Ebola case highlights lack of planning
October 14, 2014 in Medical Technology
Once the outbreak in West Africa happened and spread to other countries in that region, was it inevitable that Ebola would reach the U.S.? And should hospitals across the nation have been preparing?
“We warned that it was a matter of time in an interconnected world that we would see Ebola in the U.S.,” RoseAnn DeMoro, executive director of National Nurses United told 1,000 nurses at a Las Vegas rally, according to a press statement.
An NNU survey of 700 registered nurses, in fact, shows 80 percent indicating their hospital had not communicated to them any policy regarding potential admission of patients infected by Ebola.
[See also: Web-based tool was first to spot Ebola.]
What’s more, 87 percent said their hospital has not provided education specific to Ebola, 33 percent noted insufficient supplies of personal protective equipment such as face shields, goggles, and fluid resistant gowns, nearly 40 percent do not have plans to equip isolation rooms with necessary plastic covered mattresses and pillows and more than 60 percent responded that their hospital lacks a plan for reducing the overall number of patients to make room a patient that needs to be isolated.
Calling all hospitals
“The failure of the Ebola containment plan was bound to happen eventually, whether in Dallas or somewhere else,” Ron Ashkenas, co-author of a 2013 Harvard Business Review article titled “Why Good Projects Fail Anyway,” told The Dallas Morning News.
The release of the NNU survey came as the first Ebola patient in the U.S., Thomas Eric Duncan, was treated and released with antibiotics by Texas Health Presbyterian Hospital in Dallas although hospital staff were aware he had recently traveled from Liberia — a hotbed of the Ebola outbreak.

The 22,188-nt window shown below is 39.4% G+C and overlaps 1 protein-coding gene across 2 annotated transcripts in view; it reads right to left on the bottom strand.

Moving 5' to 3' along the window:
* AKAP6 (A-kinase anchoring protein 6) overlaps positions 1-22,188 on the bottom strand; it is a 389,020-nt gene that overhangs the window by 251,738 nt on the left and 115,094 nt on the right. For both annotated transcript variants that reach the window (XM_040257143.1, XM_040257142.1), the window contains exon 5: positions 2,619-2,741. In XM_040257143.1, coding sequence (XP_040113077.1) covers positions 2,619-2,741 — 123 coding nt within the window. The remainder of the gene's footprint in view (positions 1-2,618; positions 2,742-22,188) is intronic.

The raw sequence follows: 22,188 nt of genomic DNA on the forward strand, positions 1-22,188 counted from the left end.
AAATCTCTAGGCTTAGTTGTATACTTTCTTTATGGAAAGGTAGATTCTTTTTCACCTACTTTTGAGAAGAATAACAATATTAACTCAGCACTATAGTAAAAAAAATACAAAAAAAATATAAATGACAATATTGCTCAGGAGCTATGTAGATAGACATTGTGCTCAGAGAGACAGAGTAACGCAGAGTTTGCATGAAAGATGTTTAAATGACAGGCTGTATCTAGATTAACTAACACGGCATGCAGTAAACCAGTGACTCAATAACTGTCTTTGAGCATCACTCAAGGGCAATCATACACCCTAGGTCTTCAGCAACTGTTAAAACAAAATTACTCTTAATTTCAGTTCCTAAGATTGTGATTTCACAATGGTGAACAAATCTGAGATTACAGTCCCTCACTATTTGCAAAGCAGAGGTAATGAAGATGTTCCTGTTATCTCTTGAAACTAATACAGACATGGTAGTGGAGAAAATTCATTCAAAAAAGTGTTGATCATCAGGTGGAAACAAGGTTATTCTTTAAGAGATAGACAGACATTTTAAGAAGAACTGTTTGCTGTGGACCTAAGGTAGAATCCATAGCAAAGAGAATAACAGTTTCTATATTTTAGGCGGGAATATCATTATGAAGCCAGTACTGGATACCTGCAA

[See also: Missed Ebola diagnosis leads to debate.]
THP had screening and procedures in place if the Ebola virus arrived, but those broke down, the hospital said in an examination of the events surrounding Duncan.
Ashkenas said a critical mistake is not making sure key information is repeated enough to sink in such that workers fully understand and follow all procedures.
“Now, everyone should recognize that Texas is not an island,” NNU’s DeMoro said, “and as we’ve heard from nurses across the U.S., hospitals here are not ready to confront this deadly disease.”
National Nurses United said it is calling on U.S. hospitals to immediately upgrade emergency preparations for Ebola or other disease outbreaks.
Such plans should include: full training of hospital personnel along with proper protocols for responding to outbreaks, adequate supplies of Hazmat suits, properly equipped isolation rooms and, of course, sufficient staffing via supplemental nurses and other health workers.
‘A fluid epidemic’
While Health and Human Services Secretary Sylvia Burwell acknowledged during a Thursday press conference that “the nation is frightened,” by Ebola’s near 90 percent fatality rate, Americans will be watching to see whether a second person contracts the virus, or it ends with Duncan, who died Oct. 8 in Dallas. Tests have confirmed that a sheriff’s deputy who exhibited Ebola-like symptoms is not infected.
And major media outlets are reporting that New York airport workers are on strike, five airports are expanding their screening, and some 27 lawmakers are urging President Obama to prohibit flights from West African countries Ebola has impacted from coming into the U.S.
“This is a fluid and heterogeneous epidemic. It is changing quickly and it’s going to be a long fight,” CDC director Thomas Frieden, MD said Oct. 9 at a meeting of World Bank donors, according to a Reuters report. “Speed is the most important variable here. This is controllable and this was preventable.